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Blood Coagul Fibrinolysis. 2014 Jun 6. [Epub ahead of print]

The significance of F139V mutation on thrombotic events in compound heterozygous and homozygous protein C deficiency.

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  • 1aClinical Laboratory Diagnostic Centre bDepartment of haematology cDepartment of Surgery, Wenzhou Key Laboratory of Surgery, The First Affiliated Hospital, Wenzhou Medical University, Wenzhou, China.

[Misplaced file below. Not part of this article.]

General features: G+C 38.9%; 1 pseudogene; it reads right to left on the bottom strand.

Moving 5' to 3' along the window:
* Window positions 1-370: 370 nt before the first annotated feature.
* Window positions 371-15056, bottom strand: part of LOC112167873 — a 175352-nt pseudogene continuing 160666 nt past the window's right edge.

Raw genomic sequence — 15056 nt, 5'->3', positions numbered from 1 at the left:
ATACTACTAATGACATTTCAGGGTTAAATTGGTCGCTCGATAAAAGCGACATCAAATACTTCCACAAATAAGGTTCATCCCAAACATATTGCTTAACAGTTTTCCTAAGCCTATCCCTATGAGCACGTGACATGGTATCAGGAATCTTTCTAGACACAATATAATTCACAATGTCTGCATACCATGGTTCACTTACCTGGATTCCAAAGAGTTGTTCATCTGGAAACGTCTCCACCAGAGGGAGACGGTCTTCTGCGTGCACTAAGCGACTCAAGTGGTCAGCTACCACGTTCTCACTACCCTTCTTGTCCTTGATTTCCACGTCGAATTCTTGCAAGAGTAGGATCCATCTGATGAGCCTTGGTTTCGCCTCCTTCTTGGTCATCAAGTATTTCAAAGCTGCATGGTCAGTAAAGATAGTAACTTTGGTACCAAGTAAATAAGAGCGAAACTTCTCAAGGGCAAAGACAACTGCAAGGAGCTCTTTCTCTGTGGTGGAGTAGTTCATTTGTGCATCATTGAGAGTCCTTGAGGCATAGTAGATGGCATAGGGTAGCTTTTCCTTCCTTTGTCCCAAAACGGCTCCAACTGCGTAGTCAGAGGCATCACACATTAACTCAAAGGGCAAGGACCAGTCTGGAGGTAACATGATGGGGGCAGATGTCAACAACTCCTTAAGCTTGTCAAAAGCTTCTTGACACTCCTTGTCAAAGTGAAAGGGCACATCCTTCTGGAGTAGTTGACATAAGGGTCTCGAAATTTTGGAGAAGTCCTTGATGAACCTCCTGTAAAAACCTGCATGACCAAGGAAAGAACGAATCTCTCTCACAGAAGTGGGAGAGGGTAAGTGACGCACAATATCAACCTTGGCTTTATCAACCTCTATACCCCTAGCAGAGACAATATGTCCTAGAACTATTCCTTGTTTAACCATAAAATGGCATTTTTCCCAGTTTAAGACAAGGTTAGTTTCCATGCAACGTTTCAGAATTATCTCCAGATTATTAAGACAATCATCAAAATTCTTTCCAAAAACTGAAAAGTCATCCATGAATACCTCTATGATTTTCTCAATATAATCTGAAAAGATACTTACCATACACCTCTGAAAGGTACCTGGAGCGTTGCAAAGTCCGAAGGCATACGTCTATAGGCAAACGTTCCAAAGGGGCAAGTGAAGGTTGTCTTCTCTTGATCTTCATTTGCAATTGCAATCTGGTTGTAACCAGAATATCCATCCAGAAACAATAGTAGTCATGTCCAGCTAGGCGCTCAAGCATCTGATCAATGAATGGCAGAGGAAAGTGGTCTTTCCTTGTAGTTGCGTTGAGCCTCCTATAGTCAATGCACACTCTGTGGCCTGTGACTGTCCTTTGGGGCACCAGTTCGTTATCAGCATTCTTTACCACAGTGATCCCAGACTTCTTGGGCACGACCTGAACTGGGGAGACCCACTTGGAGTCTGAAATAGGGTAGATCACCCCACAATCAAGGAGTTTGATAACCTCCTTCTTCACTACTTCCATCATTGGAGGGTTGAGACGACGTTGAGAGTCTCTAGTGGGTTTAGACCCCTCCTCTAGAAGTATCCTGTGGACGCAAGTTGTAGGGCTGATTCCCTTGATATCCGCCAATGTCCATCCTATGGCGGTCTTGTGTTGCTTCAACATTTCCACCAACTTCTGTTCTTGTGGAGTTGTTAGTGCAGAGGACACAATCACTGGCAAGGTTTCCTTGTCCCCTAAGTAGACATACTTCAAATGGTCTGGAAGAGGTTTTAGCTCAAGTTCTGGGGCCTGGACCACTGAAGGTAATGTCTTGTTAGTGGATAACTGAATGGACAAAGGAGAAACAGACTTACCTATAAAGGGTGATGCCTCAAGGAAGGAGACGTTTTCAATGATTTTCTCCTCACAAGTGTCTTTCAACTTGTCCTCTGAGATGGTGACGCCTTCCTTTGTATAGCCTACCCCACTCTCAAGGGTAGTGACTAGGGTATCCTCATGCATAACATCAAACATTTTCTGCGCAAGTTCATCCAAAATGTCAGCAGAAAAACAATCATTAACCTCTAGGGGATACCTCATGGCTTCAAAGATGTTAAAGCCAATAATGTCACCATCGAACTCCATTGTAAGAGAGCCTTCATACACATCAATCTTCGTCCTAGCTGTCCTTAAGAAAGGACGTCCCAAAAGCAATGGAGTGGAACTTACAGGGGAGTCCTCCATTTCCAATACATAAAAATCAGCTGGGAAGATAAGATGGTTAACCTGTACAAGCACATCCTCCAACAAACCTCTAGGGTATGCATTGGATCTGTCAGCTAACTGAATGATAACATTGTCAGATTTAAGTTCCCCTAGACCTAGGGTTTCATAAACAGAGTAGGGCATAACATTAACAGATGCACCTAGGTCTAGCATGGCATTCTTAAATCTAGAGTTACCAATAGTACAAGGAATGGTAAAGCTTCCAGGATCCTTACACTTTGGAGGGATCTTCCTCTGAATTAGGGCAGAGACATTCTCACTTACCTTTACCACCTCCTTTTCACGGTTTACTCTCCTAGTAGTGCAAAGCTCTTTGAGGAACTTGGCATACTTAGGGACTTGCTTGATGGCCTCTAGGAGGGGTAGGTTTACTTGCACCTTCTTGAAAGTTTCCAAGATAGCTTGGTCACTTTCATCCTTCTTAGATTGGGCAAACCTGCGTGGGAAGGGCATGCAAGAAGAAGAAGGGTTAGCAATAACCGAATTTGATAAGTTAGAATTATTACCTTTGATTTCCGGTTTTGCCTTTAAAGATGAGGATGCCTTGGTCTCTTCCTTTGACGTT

Both compound heterozygous and homozygous protein C deficiencies (PCDs) can cause lethal thrombotic events in children. This study investigated the significance of F139V mutation in activation of protein C in heterozygous and biallelic PCD. Two pedigrees with three probands were recruited, including heterozygous, compound heterozygous, and homozygous PCD and non-PCD families. The plasma levels of protein C activity (PC:A), protein C antigen (PC:Ag), factor V:C, factor VIII:C, fibrinogen (FIB), and D-dimer (D-D) were measured. Prothrombin time (PT), activated partial thromboplastin time (APTT), and thrombin time (TT) were also detected. All nine exons of protein C gene (PROC) were sequenced. Protein C mutation, T>G at site 6128 (exon 7) resulting in F139V, was identified in both pedigrees. Heterozygous missense mutation F139V (n = 10) had 56.4% lower levels of PC:A and PC:Ag compared with members with wild-type PROC (n = 6). Biallelic compound heterozygous and homozygous PCDs with F139V (n = 3) significantly decreased the levels of PC:A and PC:Ag compared with heterozygous members (P < 0.05); however, these were not lethal. Heterozygous F139V mutations of PRO caused mild reduction of protein C function, which might be the reason for survival of compound heterozygous or homozygous PCD with F139V in adults.

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